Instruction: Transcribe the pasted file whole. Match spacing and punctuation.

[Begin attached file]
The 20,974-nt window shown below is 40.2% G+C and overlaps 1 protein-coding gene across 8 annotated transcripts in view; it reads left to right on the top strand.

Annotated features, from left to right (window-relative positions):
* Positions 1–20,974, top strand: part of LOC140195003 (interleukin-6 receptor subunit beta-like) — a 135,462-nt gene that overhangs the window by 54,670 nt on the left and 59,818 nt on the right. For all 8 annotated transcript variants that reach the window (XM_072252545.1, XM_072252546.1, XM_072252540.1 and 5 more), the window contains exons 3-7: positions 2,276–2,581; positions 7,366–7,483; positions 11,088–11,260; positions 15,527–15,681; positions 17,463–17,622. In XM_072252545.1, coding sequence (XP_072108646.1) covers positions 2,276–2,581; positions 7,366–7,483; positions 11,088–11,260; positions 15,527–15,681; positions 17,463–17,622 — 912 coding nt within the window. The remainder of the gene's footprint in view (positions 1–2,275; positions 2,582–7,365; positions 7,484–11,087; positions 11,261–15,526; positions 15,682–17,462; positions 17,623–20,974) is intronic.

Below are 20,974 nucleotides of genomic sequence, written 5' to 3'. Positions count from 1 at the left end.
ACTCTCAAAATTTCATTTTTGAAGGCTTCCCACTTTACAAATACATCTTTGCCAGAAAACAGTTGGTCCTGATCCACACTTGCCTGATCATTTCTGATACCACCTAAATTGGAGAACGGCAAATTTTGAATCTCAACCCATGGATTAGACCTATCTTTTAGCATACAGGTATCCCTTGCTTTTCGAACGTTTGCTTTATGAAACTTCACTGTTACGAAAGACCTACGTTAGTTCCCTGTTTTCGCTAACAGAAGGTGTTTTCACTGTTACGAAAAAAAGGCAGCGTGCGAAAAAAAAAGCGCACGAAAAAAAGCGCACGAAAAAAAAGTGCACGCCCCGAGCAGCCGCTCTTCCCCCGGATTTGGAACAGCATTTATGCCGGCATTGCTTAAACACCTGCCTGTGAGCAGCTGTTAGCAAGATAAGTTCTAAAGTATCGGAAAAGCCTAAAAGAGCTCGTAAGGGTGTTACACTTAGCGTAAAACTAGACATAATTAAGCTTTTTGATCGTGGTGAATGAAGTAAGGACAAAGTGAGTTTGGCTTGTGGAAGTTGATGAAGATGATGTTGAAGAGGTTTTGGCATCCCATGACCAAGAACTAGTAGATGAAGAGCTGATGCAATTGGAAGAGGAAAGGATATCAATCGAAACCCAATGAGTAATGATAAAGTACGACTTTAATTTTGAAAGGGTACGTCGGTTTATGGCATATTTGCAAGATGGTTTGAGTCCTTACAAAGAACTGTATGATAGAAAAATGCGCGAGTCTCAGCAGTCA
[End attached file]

The 20,974-nt window shown below is 40.2% G+C and overlaps 1 protein-coding gene across 8 annotated transcripts in view; it reads left to right on the top strand.

Annotated features, from left to right (window-relative positions):
* Positions 1–20,974, top strand: part of LOC140195003 (interleukin-6 receptor subunit beta-like) — a 135,462-nt gene that overhangs the window by 54,670 nt on the left and 59,818 nt on the right. For all 8 annotated transcript variants that reach the window (XM_072252545.1, XM_072252546.1, XM_072252540.1 and 5 more), the window contains exons 3-7: positions 2,276–2,581; positions 7,366–7,483; positions 11,088–11,260; positions 15,527–15,681; positions 17,463–17,622. In XM_072252545.1, coding sequence (XP_072108646.1) covers positions 2,276–2,581; positions 7,366–7,483; positions 11,088–11,260; positions 15,527–15,681; positions 17,463–17,622 — 912 coding nt within the window. The remainder of the gene's footprint in view (positions 1–2,275; positions 2,582–7,365; positions 7,484–11,087; positions 11,261–15,526; positions 15,682–17,462; positions 17,623–20,974) is intronic.

Below are 20,974 nucleotides of genomic sequence, written 5' to 3'. Positions count from 1 at the left end.
ACTCTCAAAATTTCATTTTTGAAGGCTTCCCACTTTACAAATACATCTTTGCCAGAAAACAGTTGGTCCTGATCCACACTTGCCTGATCATTTCTGATACCACCTAAATTGGAGAACGGCAAATTTTGAATCTCAACCCATGGATTAGACCTATCTTTTAGCATACAGGTATCCCTTGCTTTTCGAACGTTTGCTTTATGAAACTTCACTGTTACGAAAGACCTACGTTAGTTCCCTGTTTTCGCTAACAGAAGGTGTTTTCACTGTTACGAAAAAAAGGCAGCGTGCGAAAAAAAAAGCGCACGAAAAAAAGCGCACGAAAAAAAAGTGCACGCCCCGAGCAGCCGCTCTTCCCCCGGATTTGGAACAGCATTTATGCCGGCATTGCTTAAACACCTGCCTGTGAGCAGCTGTTAGCAAGATAAGTTCTAAAGTATCGGAAAAGCCTAAAAGAGCTCGTAAGGGTGTTACACTTAGCGTAAAACTAGACATAATTAAGCTTTTTGATCGTGGTGAATGAAGTAAGGACAAAGTGAGTTTGGCTTGTGGAAGTTGATGAAGATGATGTTGAAGAGGTTTTGGCATCCCATGACCAAGAACTAGTAGATGAAGAGCTGATGCAATTGGAAGAGGAAAGGATATCAATCGAAACCCAATGAGTAATGATAAAGTACGACTTTAATTTTGAAAGGGTACGTCGGTTTATGGCATATTTGCAAGATGGTTTGAGTCCTTACAAAGAACTGTATGATAGAAAAATGCGCGAGTCTCAGCAGTCA